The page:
Legal experts have challenged the scope of President Mohamed Morsy’s recent constitutional declaration to grant himself sweeping new powers. The declaration, issued by Morsy Thursday, said the president’s decisions were beyond judicial review.
The declaration asserted that all of the decisions made by Morsy since he assumed office are “final and binding and cannot be appealed by any way or to any entity.” The declaration also annuls any lawsuits related to president’s decisions.
Morsy also dismissed the prosecutor general Abdel Meguid Mahmoud and replaced him with Tala’at Abdallah. The post of the prosecutor general will now be appointed by the president for a fixed four year term.
“The resignation of the prosecutor general is one of the revolutionary demands,” former presidential hopeful Khaled Ali said. “However, you can’t put it side by side with a tyrannical decision. It’s as if you’re offering me rice pudding made with sour milk and you tell me you’ve hand-picked the rice. Would I eat the pudding?”
Jermeen Nasr, a founding member of Al-Dostour party said, “most of the decisions that President Morsy declared on Thursday obviously give him absolute power and authority to control all the country’s institutions; the executive, the legislature and the judiciary.”
“Everybody should know that Egypt is going through disturbances; chaos and rebellion has reached the judiciary,” constitutional expert Tharwat Badawy said, adding that it was the president’s right to take all the procedures necessary to overcome such circumstances, according to the principle “necessities permit taboos.”
Cairo University professor and constitutional expert Ra’fat Fouda confirmed that the president had the right to issue a constitutional declaration, adding that the president had earlier released another constitutional declaration reversing a constitutional declaration by the Supreme Council of the Armed Forces.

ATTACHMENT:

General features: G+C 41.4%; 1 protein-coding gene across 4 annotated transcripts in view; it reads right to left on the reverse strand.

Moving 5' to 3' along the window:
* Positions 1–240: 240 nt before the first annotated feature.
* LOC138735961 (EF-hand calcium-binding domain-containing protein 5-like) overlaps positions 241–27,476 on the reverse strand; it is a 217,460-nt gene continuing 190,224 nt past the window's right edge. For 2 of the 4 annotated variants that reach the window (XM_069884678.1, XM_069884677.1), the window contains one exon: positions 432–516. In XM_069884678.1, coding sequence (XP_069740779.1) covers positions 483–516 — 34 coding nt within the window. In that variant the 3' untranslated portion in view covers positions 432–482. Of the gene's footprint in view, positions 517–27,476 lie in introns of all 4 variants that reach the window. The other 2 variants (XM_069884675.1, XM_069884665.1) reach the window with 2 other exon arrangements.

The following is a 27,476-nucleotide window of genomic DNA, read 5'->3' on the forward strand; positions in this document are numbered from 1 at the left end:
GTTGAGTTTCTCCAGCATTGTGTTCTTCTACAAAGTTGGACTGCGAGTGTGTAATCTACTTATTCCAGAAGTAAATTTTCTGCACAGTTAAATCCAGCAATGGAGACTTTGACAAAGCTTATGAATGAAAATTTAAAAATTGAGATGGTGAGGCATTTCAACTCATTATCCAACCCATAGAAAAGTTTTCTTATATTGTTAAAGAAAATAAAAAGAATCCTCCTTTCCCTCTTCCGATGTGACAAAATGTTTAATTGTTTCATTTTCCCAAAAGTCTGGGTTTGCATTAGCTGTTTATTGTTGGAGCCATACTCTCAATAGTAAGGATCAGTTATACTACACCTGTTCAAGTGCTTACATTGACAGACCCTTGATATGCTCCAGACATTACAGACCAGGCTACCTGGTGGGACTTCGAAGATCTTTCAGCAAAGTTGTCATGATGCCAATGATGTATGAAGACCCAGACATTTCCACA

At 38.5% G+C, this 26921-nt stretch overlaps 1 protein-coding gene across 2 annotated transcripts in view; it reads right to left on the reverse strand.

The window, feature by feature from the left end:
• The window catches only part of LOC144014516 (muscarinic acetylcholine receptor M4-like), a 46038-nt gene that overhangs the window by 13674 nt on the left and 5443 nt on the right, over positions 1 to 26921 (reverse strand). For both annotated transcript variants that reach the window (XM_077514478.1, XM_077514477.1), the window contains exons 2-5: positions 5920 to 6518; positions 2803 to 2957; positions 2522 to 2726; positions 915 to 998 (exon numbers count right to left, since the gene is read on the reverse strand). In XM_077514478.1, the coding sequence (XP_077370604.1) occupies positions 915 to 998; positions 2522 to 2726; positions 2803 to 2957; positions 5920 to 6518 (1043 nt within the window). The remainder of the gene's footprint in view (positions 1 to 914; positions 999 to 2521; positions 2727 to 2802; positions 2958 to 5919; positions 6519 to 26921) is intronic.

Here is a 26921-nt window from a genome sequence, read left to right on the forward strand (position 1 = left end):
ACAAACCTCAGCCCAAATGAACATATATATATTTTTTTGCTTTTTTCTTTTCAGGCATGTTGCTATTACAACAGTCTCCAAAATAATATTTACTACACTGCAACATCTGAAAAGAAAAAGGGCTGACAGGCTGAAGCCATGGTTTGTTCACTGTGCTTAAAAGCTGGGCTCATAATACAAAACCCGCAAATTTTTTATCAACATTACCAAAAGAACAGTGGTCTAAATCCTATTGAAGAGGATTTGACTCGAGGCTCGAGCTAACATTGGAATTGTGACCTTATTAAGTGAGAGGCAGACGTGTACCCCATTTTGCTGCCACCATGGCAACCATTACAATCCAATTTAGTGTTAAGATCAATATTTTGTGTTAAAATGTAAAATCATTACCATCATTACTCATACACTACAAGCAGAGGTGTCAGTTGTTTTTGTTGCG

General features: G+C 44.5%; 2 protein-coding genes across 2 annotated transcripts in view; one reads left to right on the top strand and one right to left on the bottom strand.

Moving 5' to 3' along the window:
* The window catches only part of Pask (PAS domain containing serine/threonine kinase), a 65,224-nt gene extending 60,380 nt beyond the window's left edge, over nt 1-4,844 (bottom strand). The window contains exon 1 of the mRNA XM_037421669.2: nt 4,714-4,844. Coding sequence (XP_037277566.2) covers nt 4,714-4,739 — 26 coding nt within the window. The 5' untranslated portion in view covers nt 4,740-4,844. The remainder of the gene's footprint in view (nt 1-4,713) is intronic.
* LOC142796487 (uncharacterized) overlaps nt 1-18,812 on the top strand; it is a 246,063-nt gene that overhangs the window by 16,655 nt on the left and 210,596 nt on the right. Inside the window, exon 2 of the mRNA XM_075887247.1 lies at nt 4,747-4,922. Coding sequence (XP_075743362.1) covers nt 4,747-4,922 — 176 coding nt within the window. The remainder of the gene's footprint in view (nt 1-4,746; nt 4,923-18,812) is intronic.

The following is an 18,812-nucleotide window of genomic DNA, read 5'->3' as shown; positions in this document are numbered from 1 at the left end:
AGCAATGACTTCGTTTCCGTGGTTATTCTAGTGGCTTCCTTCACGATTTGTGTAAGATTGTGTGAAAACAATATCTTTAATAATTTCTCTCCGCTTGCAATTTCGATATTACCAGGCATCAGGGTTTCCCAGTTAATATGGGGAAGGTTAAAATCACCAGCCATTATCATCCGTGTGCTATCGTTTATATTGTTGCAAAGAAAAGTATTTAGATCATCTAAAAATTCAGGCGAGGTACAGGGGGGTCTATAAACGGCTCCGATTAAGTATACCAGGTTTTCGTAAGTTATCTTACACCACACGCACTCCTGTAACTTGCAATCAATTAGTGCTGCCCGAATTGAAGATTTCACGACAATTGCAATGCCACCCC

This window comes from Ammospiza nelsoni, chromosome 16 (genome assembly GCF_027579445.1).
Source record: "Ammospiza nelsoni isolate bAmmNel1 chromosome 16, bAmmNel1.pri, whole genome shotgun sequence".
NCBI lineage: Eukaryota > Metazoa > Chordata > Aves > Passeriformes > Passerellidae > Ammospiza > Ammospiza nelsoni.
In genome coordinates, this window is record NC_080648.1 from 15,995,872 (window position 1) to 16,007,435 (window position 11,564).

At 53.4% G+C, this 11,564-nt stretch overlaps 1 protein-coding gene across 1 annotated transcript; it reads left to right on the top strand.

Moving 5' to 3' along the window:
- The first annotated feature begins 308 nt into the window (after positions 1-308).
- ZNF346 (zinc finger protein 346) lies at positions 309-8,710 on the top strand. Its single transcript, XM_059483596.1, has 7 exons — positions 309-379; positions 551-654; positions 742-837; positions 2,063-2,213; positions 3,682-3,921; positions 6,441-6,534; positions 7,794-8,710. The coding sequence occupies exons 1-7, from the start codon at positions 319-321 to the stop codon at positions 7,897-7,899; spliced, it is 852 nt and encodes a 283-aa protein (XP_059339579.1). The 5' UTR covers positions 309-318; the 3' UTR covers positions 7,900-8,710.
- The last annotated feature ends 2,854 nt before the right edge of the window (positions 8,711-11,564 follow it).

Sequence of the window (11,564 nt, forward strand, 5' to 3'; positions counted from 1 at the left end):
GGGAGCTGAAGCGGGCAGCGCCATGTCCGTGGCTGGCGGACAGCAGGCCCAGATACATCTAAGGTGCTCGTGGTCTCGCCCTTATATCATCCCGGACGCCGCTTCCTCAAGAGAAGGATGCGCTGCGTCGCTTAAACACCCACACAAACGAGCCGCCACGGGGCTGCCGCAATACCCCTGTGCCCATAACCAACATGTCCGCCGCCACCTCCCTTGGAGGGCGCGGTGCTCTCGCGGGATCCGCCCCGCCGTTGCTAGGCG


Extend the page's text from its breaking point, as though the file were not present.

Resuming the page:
Nevertheless, Fouda stated that what Morsy released on Thursday was not a constitutional declaration but a decision to issue a law. Those affected by that decision could question its constitutionality, referring it to the Supreme Constitutional Court (SCC), Fouda said.
“Since the decision doesn’t include any constitutional subjects, then it’s safe to say that the president abused his right to issue constitutional declarations,” Fouda argued, adding that Morsy made the decision to escape constitutional supervision of his decisions.
“The decision shall not turn into a law until the legislative council looks into it and votes on it,” Fouda said, referring to the Peoples’ assembly. “Until then, such a decision remains administrative in nature and thus putting it under the administrative judiciary’s jurisdiction.”
Egypt’s People’s Assembly was dissolved in June following a verdict by the SCC deeming it unconstitutional. There have not yet been fresh elections.
Commenting on the article stating that any decisions made by Morsy are irreversible, Fouda said judges could put it to one side.
The declaration allows Morsy to “take any actions and measures to protect the country and the goals of the revolution.”
“Giving absolute power and authority to the president is against all revolutionary demands,” said Nasr.
Fouda denied that the decision can bring back the dissolved parliament, adding that the president issued the decision to protect the coming Peoples’ Assembly and not the dissolved one.
Morsy also moved to protect the Constituent Assembly by announcing that no judicial authority is able to dissolve the assembly or the Shura council. He also extended the deadline for drafting the constitution by two months.
Nasr criticised Morsy’s move to extend the time frame for the drafting of the constitution, saying “supporting the Constituent Assembly despite most of the civil faction resigning is against the democratic path of the revolution.”